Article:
2 Records, 1 Lean-soaked Rapper
When I say Future is the voice of a generation, there is a lot of reluctance in my tone. His lean-soaked, auto-tune driven style has become one of the most recognisable cadences in modern hip hop, and his endless archive of club bangers have rocketed him to star status. He is widely seen as the leading figure standing atop the thousands and thousands of rappers helping the sweeping dominance of Trap music, draped in chains and the most expensive fur you could imagine. I reluctantly say these things because, to me, he’s an artist that is yet to put out a credible project that stands as his defining stint in the game – the one album that fans can pin him too.
Future is, like many is his niche-yet-ever-growing sub genre, a mixtape merchant. Before the beginning of 2017 and over a 3 year period, the guy has headed a total of 10 mixtapes along with 3 albums. You can imagine my cautious optimism when he announced that he would be gracing the month of February with not one but two full-blown studio albums: ‘FUTURE‘ and ‘HNDRXX‘. Two chances to come out with something impressive, or two chances to disappoint.
The first, ‘FUTURE‘ is a 17-track showcase of Future’s mostly consistent persona; bold, brash and… boring. What essentially boils down to a commercial mixtape, the rapper’s self-titled project is an hour-long parade of how to make the most uninspired trap music and still get in Apple Music’s top 5. The record is not much better than what a half-decent backpack rapper would sell you, often seeming to be content with letting the most basic instrumental play out while Future is just left alone in the studio to spit whatever he can come up with on the spot.
It’s obviously a record that requires minimal concentration, and that works at points with tracks like the opening ‘Rent Money’ embodying the hardened persona Future’s become so accustom with, complete with a grandiose instrumental utilising 808’s and a choral sample. The only other stand outs would be ‘Mask Off’ and ‘Outta Time’, both of which feature slightly more interesting production, yet still nothing to rave about. If you try, like really try, you can enjoy this LP for what it is: background music. Because nothing really stands out here, every track just merges into one another; the same rattling hi-hats used over and over again with some basic melody lazily repeated over the top. The likes of ‘Super Trapper’ and ‘Poppin’ Tags’ just sound like compositions that we’ve heard a thousand times before – same beat, same energy, same nap.
Speaking of energy, Future himself is one of the most disappointing elements of the first album. Sounding half-asleep most of the time (although that could be the lean), he comes across as half-arsed as the instrumentals, often sounding like he’s just trying to get the world record for amount of times someone can use the word “molly” on one record. And my God is this project calling out for a feature – like I get the whole ‘self-titled so I’ve got to do it all myself’ thing, but just 2 or 3 different voices would be very welcome and would wake me up for just a little while. Thankfully, on his second outing in the same week his reverb-tinted voice is used to greater effect.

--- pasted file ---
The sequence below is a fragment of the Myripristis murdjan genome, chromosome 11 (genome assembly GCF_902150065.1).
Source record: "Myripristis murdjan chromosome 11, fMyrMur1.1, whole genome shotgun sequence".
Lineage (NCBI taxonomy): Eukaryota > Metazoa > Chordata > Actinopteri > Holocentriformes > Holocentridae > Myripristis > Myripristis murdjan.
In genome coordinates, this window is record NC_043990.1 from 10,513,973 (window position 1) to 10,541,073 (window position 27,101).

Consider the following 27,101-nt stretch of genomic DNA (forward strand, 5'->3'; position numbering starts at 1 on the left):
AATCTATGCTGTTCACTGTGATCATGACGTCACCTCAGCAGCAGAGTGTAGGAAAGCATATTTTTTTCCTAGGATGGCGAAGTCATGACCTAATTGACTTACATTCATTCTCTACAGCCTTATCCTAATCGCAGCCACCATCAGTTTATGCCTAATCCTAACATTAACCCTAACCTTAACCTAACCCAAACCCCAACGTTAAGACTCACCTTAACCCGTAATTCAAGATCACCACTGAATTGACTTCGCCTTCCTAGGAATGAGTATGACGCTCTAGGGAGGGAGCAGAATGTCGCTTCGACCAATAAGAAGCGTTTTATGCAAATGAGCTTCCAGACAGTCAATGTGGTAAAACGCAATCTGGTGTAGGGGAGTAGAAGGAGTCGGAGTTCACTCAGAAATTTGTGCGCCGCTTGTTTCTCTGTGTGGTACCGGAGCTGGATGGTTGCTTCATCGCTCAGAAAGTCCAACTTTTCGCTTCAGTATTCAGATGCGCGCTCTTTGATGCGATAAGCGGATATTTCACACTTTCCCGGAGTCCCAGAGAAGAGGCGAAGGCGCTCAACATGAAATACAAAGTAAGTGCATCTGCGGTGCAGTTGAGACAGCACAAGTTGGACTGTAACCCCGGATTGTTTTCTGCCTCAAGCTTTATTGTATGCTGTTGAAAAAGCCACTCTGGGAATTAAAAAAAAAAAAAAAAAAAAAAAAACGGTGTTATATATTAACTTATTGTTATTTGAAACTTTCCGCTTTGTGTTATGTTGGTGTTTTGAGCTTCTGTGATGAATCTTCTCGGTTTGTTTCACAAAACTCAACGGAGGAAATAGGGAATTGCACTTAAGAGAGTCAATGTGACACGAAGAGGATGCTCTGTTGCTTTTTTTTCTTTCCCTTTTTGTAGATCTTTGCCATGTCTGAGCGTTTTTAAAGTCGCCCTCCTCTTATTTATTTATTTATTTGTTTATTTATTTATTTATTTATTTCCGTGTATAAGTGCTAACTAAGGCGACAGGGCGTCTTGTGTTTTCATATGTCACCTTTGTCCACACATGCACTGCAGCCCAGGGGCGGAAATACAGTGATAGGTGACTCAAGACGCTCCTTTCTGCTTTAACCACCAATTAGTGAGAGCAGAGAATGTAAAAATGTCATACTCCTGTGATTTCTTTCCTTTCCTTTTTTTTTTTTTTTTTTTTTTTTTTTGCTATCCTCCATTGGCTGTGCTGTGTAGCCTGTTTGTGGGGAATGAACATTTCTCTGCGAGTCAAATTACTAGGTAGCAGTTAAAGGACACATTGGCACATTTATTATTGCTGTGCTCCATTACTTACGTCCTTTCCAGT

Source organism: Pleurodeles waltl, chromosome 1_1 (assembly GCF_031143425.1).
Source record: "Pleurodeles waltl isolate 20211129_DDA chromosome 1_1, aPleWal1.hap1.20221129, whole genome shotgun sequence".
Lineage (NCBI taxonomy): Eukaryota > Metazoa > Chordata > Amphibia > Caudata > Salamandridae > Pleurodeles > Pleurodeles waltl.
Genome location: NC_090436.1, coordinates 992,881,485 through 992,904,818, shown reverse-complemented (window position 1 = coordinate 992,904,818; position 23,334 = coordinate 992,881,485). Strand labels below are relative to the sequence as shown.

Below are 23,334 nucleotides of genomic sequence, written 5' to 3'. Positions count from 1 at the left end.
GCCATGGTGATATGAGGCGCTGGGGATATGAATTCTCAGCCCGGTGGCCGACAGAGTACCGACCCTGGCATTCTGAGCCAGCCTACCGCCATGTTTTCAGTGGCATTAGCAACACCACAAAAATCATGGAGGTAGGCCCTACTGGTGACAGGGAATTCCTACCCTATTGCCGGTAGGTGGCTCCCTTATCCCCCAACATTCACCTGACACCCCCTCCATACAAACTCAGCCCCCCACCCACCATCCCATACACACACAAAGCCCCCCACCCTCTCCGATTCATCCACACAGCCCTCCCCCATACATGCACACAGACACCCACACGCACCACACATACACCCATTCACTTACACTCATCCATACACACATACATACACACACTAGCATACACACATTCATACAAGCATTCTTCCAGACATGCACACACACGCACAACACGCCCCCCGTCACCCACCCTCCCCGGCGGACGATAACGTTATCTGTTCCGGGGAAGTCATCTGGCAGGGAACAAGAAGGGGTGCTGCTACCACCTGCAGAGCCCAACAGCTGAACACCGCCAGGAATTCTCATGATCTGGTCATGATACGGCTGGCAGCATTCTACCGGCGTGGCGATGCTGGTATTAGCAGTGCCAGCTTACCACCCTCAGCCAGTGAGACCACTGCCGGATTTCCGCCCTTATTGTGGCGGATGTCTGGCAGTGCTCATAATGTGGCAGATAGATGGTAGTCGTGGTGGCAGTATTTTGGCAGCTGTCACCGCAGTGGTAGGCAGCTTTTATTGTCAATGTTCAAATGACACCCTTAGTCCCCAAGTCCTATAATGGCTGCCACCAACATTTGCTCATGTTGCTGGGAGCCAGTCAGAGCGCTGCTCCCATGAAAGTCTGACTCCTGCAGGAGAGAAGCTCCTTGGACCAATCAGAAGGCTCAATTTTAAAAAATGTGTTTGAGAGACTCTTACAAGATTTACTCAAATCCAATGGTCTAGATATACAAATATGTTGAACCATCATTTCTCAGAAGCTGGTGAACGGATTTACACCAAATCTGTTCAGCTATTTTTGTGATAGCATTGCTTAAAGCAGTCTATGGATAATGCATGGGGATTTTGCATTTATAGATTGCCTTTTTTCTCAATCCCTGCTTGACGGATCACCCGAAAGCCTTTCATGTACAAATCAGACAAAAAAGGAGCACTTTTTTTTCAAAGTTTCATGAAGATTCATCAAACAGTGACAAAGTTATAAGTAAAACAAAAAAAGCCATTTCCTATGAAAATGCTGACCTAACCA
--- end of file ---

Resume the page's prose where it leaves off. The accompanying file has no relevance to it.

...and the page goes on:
If you somehow make it through the slog that was ‘FUTURE‘ you’ll make it to his second LP of the week: ‘HNDRXX‘. Labelled by the rapper as “The album I always wanted to make”, it’s a much slower, personal and passionate affair than the last. Right from the get go, you get a sense that this thing is significantly more focused than the last, with initial tracks like ‘Comin Out Strong’ (with a stellar hook from The Weeknd) and ‘My Collection’ having more personality and flair than the entirety of the previous outing. Future seems a little more at home here too, as not only does he get to discuss women (his favourite topic) in more depth, but the R&B flavoured production allows more a more melodic and therefore enjoyable approach, reciprocating in the listener. All across this second LP you’ll find pepperings of smooth, uplifting synths and soft vocal clips, used much more effectively than the rinse and repeat *insert trap drumline here* method.
As you go further on, the record (while again having too much filler over its long run time) is notably more focused, even sexier its execution of both beat and host. ‘Incredible’ sounds like it should be a Jeremih song, but somehow Future sounds at home on it, and more comfortable Future means more comfortable listener. While more soulful tracks like ‘Fresh Air’ and ‘Selfish’ are made to sound more cheap by opposing morals in other pieces (see ‘Keep Quiet’) they serve as evidence that the Atlanta rapper can actually put a little bit of excitement and devotion into his work. It’s not great by any stretch of the imagination; it’s still empty wallpaper music made to please a crowd of easily-pleased people – but ‘HNDRXX‘ a hell of a lot more memorable than a lot of what he’s done before.
It’s as if Future set himself the challenge of releasing two projects that showed off two completely different sides of him in the shortest amount of time he could, a coupling of music that would confuse even the most easily-impressed music academic. The appetiser ‘FUTURE’ is, for the most part, hot garbage. Lazy, overly-long and just plain boring, what sounds like a DatPiff usual showcased everything that trap-haters love to complain about – embodying the more disappointing side of Future’s work. On the other hand, as if the guy suddenly saw the light, Future delivered a much more enjoyable and personal LP in the form of ‘HNDRXX’; a slower, more sensual collection that shows that trap and R&B can work as one – it was a relieving and delightful surprise after the shit-show before it. Though neither of them fail to do anything outstanding, it’s gratifying to see that Future is capable of making something not-so beige in his purple-draped world.